Background: End-of-life-care is often poor in individuals with dementia. Advanced care planning (ACP) has the potential to improve end-of-life care in dementia. Commonly ACP is completed in the last six months of life but in dementia there may be problems with this as decision-making capacity and ability to communicate necessarily decrease as the disease progresses. Choosing the right time to discuss ACP with people with dementia may be challenging given the duration of the illness may be up to nine years.
Aims: To explore the acceptability of discussing ACP with people with memory problems and mild dementia shortly after diagnosis.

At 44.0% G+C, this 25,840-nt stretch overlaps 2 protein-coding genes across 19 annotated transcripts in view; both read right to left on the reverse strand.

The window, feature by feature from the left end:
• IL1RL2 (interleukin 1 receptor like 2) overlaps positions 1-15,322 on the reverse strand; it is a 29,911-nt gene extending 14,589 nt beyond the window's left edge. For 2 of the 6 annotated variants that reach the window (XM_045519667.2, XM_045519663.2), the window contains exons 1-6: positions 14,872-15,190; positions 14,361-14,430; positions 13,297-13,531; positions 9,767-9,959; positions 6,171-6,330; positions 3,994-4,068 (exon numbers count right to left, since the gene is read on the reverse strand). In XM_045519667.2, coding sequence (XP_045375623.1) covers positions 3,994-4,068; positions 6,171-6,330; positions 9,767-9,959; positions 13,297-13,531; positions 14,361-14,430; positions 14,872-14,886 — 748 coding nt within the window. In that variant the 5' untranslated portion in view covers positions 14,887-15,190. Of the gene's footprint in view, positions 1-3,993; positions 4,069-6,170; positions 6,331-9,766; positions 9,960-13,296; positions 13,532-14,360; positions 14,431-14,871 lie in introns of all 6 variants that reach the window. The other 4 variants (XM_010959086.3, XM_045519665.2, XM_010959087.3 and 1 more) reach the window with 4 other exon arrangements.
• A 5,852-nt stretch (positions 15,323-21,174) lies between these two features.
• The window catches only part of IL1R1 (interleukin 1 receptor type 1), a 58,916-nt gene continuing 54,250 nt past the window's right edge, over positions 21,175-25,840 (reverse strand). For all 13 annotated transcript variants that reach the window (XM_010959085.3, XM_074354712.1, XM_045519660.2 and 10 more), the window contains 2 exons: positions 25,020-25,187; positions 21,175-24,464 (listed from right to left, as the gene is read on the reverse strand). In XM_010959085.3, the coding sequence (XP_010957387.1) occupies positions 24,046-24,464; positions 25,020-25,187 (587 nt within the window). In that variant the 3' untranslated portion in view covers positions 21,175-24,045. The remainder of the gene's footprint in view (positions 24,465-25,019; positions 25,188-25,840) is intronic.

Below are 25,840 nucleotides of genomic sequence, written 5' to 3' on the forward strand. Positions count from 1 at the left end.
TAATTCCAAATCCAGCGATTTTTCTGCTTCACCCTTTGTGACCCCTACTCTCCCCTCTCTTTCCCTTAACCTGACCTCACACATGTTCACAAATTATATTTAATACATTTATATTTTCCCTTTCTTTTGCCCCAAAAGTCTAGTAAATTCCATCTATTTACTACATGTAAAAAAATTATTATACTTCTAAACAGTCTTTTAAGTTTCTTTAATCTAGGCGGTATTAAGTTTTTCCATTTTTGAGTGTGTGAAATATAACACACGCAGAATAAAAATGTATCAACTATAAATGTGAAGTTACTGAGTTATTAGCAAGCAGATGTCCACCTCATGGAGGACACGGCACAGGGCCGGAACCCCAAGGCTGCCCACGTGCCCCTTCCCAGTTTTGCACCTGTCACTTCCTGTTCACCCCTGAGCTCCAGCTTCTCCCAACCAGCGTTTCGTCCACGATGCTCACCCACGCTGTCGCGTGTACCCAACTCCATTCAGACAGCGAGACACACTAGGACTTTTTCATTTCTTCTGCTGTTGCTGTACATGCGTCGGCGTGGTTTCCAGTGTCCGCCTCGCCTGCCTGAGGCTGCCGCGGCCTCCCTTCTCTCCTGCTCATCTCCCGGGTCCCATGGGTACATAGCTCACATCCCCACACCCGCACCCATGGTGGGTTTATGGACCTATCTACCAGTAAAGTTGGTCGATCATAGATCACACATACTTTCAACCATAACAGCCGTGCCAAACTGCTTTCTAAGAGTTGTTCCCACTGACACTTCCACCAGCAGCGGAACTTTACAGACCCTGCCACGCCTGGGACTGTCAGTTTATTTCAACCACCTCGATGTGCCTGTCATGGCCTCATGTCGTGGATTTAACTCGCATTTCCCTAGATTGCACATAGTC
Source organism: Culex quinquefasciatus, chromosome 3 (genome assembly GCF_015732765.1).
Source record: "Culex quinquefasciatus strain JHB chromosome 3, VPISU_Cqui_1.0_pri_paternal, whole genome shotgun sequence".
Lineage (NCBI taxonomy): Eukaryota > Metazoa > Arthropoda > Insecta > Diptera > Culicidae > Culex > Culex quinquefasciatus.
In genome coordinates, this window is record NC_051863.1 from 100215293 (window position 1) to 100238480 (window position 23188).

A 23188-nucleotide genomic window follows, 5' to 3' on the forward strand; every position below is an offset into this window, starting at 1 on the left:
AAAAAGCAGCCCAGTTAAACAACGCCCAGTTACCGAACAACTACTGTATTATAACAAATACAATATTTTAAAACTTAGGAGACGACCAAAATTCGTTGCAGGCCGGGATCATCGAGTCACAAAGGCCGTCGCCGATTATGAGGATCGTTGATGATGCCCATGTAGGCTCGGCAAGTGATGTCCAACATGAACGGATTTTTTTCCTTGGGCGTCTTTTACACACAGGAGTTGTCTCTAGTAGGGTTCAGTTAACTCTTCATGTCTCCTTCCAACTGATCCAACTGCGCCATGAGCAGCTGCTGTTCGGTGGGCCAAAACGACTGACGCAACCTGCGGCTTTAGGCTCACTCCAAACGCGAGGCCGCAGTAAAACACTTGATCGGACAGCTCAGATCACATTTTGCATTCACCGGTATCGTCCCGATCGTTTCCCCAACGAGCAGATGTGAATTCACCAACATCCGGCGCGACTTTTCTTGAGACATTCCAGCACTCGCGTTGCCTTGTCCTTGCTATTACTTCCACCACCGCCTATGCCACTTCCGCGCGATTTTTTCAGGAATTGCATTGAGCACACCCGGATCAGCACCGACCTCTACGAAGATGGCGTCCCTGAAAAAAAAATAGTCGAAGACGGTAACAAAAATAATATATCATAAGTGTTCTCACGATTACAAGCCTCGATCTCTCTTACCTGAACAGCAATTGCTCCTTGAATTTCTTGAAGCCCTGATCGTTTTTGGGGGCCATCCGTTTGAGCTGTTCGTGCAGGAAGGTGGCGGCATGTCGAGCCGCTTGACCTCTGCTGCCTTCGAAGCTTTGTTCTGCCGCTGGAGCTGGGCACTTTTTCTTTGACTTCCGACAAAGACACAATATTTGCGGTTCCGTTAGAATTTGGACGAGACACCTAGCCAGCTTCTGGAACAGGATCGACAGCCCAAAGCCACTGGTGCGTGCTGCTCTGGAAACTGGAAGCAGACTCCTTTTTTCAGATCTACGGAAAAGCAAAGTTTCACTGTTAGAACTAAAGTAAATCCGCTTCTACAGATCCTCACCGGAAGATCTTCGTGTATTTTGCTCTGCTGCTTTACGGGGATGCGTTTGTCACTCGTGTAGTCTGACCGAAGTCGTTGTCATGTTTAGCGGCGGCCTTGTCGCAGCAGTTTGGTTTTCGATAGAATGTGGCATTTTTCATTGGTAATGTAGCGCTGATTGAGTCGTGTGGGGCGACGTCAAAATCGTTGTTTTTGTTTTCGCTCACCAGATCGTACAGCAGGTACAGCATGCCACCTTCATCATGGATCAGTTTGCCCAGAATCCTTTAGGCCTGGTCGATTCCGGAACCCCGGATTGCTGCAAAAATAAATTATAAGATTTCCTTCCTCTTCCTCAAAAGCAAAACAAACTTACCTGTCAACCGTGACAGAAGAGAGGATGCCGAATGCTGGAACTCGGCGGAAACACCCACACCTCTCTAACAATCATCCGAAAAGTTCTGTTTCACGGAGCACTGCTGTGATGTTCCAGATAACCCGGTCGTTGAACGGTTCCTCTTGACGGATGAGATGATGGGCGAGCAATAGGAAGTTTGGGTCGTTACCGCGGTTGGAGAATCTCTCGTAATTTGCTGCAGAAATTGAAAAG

Methods: In-depth interviews were conducted with 12 patients and eight carers who had participated in ACP discussions and six staff members from a memory clinic and a community mental health team who had either conducted or attended the discussions for training purposes.
Results: Patients and carers found ACP a positive intervention that helped them think about the future, enabled people with dementia to make their wishes known, and resulted in their feeling relieved and less worried about the future. The importance of sharing the ACP documentation between health service providers was highlighted.
Conclusions: This qualitative evaluation of ACP in early dementia has encouragingly positive results which support the wider application of the intervention in memory services and community mental health teams. Strategies are suggested to support the implementation of ACP further in clinical practice.